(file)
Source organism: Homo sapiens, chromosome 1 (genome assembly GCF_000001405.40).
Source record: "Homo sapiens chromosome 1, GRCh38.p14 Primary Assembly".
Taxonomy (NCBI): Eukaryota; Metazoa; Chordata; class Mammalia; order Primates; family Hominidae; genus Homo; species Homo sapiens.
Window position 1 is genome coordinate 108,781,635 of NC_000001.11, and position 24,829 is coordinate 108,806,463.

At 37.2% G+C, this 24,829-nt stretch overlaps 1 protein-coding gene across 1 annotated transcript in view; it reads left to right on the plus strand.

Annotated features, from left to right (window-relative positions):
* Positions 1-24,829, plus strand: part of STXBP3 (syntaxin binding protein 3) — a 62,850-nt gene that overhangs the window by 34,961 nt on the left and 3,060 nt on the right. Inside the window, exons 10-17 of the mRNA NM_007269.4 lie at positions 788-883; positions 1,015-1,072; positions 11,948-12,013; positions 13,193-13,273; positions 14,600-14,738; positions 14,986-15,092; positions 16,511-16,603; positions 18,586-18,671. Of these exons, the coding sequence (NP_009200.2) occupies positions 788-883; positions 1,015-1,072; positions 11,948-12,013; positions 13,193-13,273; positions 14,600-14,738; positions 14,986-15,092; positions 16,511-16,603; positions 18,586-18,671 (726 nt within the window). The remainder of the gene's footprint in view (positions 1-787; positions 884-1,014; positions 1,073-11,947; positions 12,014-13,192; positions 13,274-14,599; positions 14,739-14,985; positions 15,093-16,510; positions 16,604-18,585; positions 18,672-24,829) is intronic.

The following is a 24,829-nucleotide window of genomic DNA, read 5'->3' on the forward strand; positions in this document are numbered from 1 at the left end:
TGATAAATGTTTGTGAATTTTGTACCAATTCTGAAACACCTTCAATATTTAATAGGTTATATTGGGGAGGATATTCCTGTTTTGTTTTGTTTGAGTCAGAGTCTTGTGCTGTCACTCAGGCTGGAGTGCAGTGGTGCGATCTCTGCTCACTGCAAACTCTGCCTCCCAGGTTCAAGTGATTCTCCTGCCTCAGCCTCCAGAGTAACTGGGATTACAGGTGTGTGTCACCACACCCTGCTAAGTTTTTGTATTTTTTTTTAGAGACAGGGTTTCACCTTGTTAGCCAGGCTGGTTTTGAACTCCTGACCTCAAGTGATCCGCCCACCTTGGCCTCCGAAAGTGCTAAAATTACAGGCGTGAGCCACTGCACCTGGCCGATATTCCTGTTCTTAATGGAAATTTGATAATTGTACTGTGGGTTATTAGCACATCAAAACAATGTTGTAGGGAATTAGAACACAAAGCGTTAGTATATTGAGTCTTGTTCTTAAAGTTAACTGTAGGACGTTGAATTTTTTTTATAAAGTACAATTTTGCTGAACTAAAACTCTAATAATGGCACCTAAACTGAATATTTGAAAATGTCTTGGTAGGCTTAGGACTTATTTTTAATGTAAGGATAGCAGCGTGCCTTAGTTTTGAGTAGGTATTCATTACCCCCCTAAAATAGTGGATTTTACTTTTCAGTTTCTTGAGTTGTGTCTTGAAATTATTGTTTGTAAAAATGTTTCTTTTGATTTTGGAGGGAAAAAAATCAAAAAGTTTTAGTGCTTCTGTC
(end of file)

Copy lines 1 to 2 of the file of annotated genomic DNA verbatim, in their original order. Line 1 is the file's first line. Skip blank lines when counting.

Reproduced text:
Source organism: Homo sapiens, chromosome 1 (genome assembly GCF_000001405.40).
Source record: "Homo sapiens chromosome 1, GRCh38.p14 Primary Assembly".